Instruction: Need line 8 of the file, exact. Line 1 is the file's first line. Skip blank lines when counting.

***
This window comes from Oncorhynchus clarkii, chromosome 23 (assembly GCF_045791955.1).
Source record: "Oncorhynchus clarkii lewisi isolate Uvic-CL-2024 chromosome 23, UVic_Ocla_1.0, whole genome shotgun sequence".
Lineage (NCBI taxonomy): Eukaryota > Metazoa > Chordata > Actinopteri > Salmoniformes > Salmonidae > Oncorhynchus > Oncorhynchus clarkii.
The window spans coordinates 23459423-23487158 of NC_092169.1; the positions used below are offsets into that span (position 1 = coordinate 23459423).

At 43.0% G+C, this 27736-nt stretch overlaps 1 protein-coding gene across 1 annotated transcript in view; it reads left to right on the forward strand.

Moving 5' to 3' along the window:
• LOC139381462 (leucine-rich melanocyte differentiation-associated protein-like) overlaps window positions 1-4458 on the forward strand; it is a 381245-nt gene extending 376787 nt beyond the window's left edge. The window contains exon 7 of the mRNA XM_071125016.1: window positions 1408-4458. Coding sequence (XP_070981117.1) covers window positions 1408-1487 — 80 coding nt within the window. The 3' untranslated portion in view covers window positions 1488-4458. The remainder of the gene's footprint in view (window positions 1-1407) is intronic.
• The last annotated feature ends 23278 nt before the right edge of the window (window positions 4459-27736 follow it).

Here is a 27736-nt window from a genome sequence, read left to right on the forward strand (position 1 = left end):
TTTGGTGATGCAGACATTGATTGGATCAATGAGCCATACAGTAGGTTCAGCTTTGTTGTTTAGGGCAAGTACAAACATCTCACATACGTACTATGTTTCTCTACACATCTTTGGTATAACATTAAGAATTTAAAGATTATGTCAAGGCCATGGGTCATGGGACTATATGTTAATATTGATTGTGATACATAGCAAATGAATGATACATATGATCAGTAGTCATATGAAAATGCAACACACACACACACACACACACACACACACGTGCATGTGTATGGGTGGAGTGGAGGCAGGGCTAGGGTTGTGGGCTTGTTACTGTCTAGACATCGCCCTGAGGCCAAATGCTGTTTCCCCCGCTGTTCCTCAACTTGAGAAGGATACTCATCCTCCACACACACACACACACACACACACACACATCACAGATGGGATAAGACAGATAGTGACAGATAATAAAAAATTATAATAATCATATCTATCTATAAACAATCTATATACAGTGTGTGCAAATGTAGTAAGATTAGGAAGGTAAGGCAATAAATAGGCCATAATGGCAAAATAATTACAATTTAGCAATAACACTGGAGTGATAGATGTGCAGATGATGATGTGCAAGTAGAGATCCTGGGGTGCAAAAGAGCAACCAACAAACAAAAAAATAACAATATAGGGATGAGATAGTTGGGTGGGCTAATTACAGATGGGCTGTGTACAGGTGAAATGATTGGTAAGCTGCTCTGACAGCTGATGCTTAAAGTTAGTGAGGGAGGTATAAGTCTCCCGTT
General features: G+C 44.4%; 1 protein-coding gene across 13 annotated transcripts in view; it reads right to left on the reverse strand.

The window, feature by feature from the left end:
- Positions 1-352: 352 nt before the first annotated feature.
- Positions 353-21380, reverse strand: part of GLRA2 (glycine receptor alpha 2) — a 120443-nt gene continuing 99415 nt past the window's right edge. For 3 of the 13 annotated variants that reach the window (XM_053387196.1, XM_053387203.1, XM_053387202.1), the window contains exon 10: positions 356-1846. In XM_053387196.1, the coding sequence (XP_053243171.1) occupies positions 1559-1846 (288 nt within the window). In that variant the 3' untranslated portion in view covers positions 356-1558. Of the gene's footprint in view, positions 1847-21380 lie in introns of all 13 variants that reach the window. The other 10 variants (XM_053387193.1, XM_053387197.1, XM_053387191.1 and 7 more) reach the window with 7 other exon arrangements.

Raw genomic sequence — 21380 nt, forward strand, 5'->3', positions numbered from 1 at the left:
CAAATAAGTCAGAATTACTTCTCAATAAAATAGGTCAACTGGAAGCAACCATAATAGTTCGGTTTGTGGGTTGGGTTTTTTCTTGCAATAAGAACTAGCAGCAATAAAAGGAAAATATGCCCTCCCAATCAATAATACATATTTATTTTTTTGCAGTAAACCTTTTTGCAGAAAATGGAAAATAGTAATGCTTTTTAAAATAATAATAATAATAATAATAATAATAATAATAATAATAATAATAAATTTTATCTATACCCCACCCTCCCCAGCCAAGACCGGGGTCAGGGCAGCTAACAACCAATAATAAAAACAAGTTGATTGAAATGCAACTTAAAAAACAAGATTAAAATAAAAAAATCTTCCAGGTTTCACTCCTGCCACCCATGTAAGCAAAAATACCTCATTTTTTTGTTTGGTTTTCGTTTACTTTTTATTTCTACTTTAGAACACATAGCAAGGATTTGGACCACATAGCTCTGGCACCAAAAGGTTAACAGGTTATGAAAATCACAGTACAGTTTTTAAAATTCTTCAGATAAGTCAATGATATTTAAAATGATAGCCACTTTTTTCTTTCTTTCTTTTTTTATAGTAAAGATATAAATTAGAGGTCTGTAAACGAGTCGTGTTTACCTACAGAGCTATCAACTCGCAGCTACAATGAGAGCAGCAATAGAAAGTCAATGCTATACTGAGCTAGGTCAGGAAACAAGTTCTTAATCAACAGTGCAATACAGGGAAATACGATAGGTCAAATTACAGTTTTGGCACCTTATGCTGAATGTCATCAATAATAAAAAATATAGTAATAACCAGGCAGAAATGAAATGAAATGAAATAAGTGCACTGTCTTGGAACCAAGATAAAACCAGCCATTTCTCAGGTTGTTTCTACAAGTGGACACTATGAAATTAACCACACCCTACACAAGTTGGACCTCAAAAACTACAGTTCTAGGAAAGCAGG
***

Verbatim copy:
• The last annotated feature ends 23278 nt before the right edge of the window (window positions 4459-27736 follow it).